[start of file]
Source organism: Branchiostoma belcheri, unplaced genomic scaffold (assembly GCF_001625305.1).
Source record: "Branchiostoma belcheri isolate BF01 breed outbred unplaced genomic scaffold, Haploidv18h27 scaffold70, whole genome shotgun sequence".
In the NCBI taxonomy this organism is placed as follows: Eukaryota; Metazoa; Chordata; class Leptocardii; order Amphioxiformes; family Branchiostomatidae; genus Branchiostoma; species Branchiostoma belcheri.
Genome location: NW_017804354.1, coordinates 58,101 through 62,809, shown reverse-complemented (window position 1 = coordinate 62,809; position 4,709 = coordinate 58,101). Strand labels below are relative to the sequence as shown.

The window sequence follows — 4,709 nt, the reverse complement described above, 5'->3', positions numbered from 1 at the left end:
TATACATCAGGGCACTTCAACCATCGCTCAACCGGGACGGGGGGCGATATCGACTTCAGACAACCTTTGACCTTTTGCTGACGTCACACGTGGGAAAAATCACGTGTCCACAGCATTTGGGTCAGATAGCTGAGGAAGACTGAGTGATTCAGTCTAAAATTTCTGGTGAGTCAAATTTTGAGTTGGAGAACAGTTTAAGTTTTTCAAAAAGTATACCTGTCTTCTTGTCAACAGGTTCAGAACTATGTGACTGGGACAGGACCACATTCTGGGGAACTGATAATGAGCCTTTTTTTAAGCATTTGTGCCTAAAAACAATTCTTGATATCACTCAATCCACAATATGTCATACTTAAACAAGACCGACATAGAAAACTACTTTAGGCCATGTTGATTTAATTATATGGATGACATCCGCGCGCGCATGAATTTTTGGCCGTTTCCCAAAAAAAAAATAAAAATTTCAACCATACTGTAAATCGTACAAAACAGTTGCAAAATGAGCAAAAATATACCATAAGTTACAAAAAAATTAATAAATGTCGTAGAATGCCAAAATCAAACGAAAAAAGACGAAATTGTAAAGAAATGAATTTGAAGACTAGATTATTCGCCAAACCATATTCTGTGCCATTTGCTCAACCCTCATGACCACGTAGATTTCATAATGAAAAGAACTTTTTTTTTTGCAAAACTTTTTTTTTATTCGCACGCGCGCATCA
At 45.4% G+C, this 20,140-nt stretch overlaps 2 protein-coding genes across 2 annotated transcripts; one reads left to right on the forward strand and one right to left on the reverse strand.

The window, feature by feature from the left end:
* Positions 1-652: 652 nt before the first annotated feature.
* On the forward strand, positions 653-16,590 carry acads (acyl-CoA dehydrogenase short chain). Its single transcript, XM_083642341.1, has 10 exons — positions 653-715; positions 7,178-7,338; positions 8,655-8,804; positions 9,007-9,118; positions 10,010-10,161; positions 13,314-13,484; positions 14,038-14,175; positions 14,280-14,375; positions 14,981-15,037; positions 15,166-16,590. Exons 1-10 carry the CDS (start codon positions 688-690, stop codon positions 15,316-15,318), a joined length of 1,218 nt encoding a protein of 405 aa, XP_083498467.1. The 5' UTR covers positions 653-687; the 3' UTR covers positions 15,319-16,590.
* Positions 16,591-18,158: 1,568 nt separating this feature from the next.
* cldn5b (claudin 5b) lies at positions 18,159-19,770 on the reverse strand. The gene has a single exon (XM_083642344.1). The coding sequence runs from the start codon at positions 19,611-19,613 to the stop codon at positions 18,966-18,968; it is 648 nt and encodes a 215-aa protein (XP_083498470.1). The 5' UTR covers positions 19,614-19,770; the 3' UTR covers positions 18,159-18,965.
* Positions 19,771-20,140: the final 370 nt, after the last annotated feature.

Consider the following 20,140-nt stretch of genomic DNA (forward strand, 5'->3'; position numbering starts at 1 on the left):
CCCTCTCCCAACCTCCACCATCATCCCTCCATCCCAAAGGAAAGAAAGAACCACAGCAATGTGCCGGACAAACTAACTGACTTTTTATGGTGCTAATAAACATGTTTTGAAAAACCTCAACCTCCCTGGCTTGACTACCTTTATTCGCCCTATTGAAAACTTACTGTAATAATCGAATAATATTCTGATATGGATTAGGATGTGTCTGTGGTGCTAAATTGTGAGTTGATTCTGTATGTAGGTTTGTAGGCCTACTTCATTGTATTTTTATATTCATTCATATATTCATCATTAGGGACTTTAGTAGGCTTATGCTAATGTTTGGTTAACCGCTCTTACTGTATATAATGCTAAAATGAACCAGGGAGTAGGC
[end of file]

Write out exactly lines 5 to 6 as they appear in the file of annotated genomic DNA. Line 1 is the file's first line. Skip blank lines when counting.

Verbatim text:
The window sequence follows — 4,709 nt, the reverse complement described above, 5'->3', positions numbered from 1 at the left end:
TATACATCAGGGCACTTCAACCATCGCTCAACCGGGACGGGGGGCGATATCGACTTCAGACAACCTTTGACCTTTTGCTGACGTCACACGTGGGAAAAATCACGTGTCCACAGCATTTGGGTCAGATAGCTGAGGAAGACTGAGTGATTCAGTCTAAAATTTCTGGTGAGTCAAATTTTGAGTTGGAGAACAGTTTAAGTTTTTCAAAAAGTATACCTGTCTTCTTGTCAACAGGTTCAGAACTATGTGACTGGGACAGGACCACATTCTGGGGAACTGATAATGAGCCTTTTTTTAAGCATTTGTGCCTAAAAACAATTCTTGATATCACTCAATCCACAATATGTCATACTTAAACAAGACCGACATAGAAAACTACTTTAGGCCATGTTGATTTAATTATATGGATGACATCCGCGCGCGCATGAATTTTTGGCCGTTTCCCAAAAAAAAAATAAAAATTTCAACCATACTGTAAATCGTACAAAACAGTTGCAAAATGAGCAAAAATATACCATAAGTTACAAAAAAATTAATAAATGTCGTAGAATGCCAAAATCAAACGAAAAAAGACGAAATTGTAAAGAAATGAATTTGAAGACTAGATTATTCGCCAAACCATATTCTGTGCCATTTGCTCAACCCTCATGACCACGTAGATTTCATAATGAAAAGAACTTTTTTTTTTGCAAAACTTTTTTTTTATTCGCACGCGCGCATCA